A Half Century Later, LeRoy Schneider's Years in a Japanese POW Camp Still Haunt Him
Cole, Bill, Daily Herald (Arlington Heights, IL)
Byline: Bill Cole Daily Herald Staff Writer
LeRoy Schneider hasn't seen "Saving Private Ryan."
Or "The Thin Red Line."
He can't bring himself to watch.
"I can't handle the violence - it brings back too many bad memories," the 78-year-old World War II veteran explains, a grimace of far-off pain playing briefly across his still-chiseled face.
The former U.S. Marine's involvement in the war is an epic in its own right.
Schneider, of Barrington, was part of the fighting force that defended Wake Island in the Pacific in the early days of the war.
For 16 days in December of 1941, the outgunned Marines put up a fight before the outpost was overtaken.
For the next four years, Schneider and others were Japanese prisoners of war.
The tall American was hog-tied naked on the beach with other servicemen, sure they all were about to be executed. Then he was transported to China and Japan on ships where sailors beat him. Finally, he was forced to perform labor that, by the end of the war, nearly killed him.
The ghosts and nightmares from the experience still haunt him more than 50 years later.
"They were the most brutal, sadistic, atrocious, barbaric people I ever met," Schneider says of the Japanese soldiers. Then, without a wink of hesitation, he adds, "Thank God for the (atomic) bomb."
Heroes for their valor then, the Wake Island defenders' story continues to be chronicled today.
One of the latest to do so, University of Central Arkansas history professor Gregory J.W. Urwin, put Schneider on the cover of his book: "The Siege of Wake Island - Facing Fearful Odds" (University of Nebraska Press, $59.95).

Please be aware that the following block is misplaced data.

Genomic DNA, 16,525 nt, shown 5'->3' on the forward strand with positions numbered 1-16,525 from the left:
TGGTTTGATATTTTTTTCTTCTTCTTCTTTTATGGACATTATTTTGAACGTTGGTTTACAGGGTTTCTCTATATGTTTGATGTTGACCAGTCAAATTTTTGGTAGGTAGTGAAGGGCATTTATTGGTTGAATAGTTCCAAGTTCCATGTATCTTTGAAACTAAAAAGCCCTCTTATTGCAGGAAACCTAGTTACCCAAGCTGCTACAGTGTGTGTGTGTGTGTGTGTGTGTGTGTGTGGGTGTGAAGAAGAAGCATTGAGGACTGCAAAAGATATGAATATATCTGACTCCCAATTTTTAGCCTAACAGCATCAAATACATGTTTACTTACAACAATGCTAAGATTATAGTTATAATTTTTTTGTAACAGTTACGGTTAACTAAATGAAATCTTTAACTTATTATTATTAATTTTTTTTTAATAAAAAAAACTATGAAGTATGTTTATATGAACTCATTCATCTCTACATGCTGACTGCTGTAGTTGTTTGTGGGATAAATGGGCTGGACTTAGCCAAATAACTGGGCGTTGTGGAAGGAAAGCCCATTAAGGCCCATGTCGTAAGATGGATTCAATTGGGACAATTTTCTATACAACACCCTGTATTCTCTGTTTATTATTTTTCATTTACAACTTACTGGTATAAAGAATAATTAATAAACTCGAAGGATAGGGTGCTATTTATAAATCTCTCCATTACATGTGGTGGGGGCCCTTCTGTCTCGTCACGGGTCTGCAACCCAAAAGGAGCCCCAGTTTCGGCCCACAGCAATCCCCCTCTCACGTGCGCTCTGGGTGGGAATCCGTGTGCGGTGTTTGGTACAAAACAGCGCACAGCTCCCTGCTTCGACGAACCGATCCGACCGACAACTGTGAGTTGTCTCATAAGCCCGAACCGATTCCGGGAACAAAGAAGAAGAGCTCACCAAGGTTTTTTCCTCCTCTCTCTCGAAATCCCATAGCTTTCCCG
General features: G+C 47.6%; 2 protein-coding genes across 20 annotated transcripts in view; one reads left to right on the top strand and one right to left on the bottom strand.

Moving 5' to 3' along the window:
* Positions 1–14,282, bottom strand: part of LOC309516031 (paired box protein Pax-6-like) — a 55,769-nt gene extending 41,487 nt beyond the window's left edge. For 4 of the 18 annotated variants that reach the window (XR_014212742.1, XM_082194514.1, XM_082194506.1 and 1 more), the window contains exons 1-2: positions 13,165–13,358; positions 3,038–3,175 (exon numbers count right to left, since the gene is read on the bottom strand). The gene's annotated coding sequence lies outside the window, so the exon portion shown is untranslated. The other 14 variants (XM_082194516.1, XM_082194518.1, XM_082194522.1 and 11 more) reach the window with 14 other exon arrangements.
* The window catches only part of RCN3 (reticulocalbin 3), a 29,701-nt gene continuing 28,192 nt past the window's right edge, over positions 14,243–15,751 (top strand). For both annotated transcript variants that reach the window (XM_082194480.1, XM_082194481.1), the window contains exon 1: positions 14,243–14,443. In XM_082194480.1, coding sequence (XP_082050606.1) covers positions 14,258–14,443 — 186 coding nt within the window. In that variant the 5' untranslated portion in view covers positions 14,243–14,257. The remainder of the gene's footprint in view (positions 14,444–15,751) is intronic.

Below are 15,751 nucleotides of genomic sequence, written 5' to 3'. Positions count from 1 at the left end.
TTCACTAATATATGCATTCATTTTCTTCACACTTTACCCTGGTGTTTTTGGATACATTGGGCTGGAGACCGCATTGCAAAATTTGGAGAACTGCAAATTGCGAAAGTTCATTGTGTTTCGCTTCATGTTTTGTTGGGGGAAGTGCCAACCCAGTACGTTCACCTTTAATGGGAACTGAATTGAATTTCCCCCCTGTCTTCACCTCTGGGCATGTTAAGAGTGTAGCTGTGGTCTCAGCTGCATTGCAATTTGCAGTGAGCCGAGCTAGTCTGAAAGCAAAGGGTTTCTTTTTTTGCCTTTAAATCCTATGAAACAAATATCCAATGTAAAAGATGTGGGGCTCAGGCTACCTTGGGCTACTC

The account is not so much about Schneider as the grunts like him: 449 Marines, several hundred civilian construction workers and a handful of sailors and soldiers who repelled wave after wave of Imperial assault before being ordered to surrender in the face of superior odds.
For a nation newly at war, "Remember Wake!" became a patriotic rallying cry.
"These books are about Wake," Schneider said, pointing to two others on his coffee table. "But he (Urwin) talks about the people who were there. He takes care of the little guy."
It may be why a young Schneider, arm in arm with two fellow Marines on the island of Oahu, is pictured on the jacket cover.
Urwin tells the story of the small island's gutsy defense through the defenders' eyes, and in rather lengthy fashion: 570 pages.
Schneider is not so verbose. The pain of battle and 44 1/2 months at the hands of his Japanese captors make memories harder to retrieve.
Some he simply blocked out. He and his wife Cece were married 15 years before she learned any of the details of her husband's ordeal.
To this day, he can't watch a war movie.
Cece Schneider wrote a 1992 piece for the Marines' Leatherneck magazine describing the nightmares from which her husband still awakens, struggling against unseen enemies.
Following the war, stress became the enemy. Post Traumatic Stress Disorder would be a term coined later, but Cece Schneider found herself dealing with it years before the syndrome had that name.
She would run interference for her husband, trying to keep the pressures of the outside world to a minimum. Even their five kids learned to "protect daddy."
Despite his reticence, the retired Ready-Mix Concrete Co. manager wants the world to know the brutality experienced at the hands of the enemy - even if it was more than a half century ago.
Schneider's descent into hell came winging over Wake on Dec. 8, 1941.
The private first class was just 20 when 27 Japanese "Nell" bombers, camouflaged green and tan, swept out of a tall cloud bank and bore down on the tiny sun-scorched atoll below.
Word had already come of the attack on Pearl Harbor several hours before. …